In her first book, Not a Fairytale, Preciado recounts her life through poetry. Taken from childhood journals, Not a Fairytale recounts the harsh realities of overcoming family tragedy, homelessness, her undocumented status, and learning what life is like without an anchor to parent or country.
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Let’s begin this review of Not a Fairytale by asking if it’s not a fairytale, then what is it? Essentially, it’s a rare form of memoir, not told as a story with characters and dialogue, but as a poem based, as many memoirs are, on the journals of Roxana Preciado. Journalling is always advised for those who suffer from deeply buried pain caused by severe trauma. Often, such trauma and pain occur in childhood, and too often it’s the result of parental abuse…be it physical, sexual or mental. As Roxana tells us in the preface, that abuse began with her cold and distant mother, and several of the poems, beginning with the first one in Not a Fairytale, address this chasm between mother and daughter:
Do you love me?
You are silent
You do not say
Please say you do
Cause I’m in pain
And I love you.
Such simple words! Yet, how many children have thought the same and never received an answer, even as adults? So as Roxana pours out her heart and soul in the pages of Not a Fairytale, about the physical, mental and sexual abuse she endured, about her full-blown drug and alcohol addiction by the age of 15, and the total rejection by her mother when she told her she was a lesbian at age 16, readers will fully understand the pain, sarcasm, even vitriol that pepper many of her poems:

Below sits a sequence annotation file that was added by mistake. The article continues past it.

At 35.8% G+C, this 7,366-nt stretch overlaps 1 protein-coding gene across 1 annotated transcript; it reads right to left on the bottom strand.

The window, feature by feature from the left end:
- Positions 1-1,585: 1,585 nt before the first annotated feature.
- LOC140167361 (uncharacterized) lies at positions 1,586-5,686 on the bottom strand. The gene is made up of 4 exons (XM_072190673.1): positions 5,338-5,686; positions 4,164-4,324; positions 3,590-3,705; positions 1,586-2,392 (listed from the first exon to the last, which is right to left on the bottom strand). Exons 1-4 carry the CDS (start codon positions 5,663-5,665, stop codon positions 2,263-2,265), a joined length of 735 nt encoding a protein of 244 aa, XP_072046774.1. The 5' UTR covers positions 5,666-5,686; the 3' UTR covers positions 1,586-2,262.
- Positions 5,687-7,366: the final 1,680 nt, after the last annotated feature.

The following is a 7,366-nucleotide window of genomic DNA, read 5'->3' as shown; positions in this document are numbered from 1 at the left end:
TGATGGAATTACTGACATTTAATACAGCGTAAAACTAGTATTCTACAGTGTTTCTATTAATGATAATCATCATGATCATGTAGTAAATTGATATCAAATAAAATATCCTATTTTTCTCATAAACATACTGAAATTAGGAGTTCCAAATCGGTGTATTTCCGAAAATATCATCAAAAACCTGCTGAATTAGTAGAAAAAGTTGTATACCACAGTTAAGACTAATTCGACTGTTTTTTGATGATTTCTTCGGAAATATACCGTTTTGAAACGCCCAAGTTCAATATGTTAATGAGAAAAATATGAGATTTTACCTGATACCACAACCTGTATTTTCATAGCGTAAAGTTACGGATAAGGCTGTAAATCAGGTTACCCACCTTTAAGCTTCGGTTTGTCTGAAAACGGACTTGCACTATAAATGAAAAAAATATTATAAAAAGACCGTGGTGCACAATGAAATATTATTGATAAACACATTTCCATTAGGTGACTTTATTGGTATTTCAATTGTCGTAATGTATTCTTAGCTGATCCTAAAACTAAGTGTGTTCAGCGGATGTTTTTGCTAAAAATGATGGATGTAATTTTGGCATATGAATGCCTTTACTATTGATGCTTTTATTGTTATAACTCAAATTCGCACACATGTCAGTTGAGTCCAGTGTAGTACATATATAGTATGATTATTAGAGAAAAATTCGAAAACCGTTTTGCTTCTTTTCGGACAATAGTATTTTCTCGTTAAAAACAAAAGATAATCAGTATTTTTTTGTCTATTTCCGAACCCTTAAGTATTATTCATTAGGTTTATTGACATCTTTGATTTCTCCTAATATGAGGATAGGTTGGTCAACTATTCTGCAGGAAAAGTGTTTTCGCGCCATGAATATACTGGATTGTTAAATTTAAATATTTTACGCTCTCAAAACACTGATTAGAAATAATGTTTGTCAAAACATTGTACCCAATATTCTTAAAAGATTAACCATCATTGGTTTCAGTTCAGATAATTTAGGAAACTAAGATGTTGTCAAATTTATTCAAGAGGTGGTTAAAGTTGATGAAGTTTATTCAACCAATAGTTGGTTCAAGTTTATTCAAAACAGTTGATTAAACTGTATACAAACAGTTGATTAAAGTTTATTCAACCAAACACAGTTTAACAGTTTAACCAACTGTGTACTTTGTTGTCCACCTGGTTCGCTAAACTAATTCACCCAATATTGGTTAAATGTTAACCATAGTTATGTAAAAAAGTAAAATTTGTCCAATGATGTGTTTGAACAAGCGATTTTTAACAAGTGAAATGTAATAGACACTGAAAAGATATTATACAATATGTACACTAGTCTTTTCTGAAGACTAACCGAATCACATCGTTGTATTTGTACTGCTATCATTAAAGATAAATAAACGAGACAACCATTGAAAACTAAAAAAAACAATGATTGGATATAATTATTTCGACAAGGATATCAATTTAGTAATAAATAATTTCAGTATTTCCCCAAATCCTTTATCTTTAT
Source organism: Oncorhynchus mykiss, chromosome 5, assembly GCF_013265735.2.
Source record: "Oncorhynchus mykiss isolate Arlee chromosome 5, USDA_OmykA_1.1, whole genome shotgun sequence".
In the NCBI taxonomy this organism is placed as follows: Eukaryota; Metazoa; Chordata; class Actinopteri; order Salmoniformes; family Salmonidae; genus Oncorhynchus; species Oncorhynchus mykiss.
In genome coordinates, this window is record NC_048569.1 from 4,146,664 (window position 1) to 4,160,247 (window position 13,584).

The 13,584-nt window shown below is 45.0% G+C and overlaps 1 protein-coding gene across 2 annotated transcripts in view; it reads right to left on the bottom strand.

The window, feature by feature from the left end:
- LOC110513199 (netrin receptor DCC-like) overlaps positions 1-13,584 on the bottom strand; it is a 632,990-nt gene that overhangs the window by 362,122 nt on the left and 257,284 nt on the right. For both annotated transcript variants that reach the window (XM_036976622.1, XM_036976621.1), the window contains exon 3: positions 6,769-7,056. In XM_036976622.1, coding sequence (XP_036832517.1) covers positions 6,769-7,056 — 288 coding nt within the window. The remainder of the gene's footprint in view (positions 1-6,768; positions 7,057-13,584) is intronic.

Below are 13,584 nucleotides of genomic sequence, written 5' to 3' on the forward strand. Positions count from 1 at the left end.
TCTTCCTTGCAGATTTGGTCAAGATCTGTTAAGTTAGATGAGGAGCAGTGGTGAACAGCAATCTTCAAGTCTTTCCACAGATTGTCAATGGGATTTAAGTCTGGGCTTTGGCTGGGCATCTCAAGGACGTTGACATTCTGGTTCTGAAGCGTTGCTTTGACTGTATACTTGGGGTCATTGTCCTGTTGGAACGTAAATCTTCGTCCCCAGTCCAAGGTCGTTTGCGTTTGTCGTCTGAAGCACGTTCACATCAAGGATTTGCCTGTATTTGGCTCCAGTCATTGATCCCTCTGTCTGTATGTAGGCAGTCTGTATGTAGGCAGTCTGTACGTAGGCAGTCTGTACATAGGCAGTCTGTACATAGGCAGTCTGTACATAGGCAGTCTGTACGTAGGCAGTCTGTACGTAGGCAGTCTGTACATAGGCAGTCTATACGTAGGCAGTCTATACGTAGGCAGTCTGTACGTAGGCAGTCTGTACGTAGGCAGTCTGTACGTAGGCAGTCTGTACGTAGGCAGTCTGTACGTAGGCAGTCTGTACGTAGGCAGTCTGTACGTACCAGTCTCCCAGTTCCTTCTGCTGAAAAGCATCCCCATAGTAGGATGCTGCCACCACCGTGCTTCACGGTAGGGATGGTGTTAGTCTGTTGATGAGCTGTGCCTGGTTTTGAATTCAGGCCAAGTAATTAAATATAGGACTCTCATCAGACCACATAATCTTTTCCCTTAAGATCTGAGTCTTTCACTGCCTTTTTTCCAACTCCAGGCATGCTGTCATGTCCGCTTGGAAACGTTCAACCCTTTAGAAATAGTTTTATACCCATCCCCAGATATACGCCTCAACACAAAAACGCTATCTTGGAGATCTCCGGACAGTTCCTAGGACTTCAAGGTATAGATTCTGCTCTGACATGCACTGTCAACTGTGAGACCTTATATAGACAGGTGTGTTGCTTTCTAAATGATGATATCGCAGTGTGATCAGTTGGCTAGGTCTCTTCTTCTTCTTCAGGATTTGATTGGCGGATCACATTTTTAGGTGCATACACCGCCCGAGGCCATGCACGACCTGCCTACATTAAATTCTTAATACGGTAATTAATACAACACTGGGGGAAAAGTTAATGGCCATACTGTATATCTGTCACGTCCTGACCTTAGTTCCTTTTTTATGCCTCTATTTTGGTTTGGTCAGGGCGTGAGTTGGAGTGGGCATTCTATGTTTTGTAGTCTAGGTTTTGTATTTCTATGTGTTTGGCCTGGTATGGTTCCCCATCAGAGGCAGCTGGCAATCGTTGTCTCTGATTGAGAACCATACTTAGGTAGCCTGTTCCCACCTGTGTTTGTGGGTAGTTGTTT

I am your pet in a fishbowl but I can’t swim
I beg and plead for you to free me
But you love to see me, you even feed me
You keep me alive just in case you might need me.
How useless and unwanted can a person feel? And how many of us go through our adult lives feeling like that pet in a fishbowl? Roxana’s poetry does what good writing should: it gives a universal application or message to an individual experience.
Many of the poems are sexual, but not gross or graphic. They are honest, real, raw and beautiful. And best of all is where this poetry takes the reader by the end of the collection: to Roxana’s realization that she alone can fix herself by choosing to live in her present and chart her future by putting the past where it belongs…in the past. She examines her journey toward this realization in the longer poem titled “Identity Crisis” where she analyses the many hats she wears and tries to find her true self. She rails against the many labels people and life have pinned on her in the poem “Fuck your Labels” when all she wants is to love herself. She once again takes her mother to task when she writes:
I love you dear mother
But I will never be the daughter that you need
You took too much away from me
I am almost empty
But thankfully, for Roxana Preciado and those readers who will identify with her battles and heartaches…and there are many of us…her cup is half full, not half empty. That’s why today she is recognized as both a poet and activist. Roxana Preciado has made a wonderful comeback from hell. Not a Fairytale assures readers that they can do the same.
-Reviewed By Viga Boland for Readers’ Favorite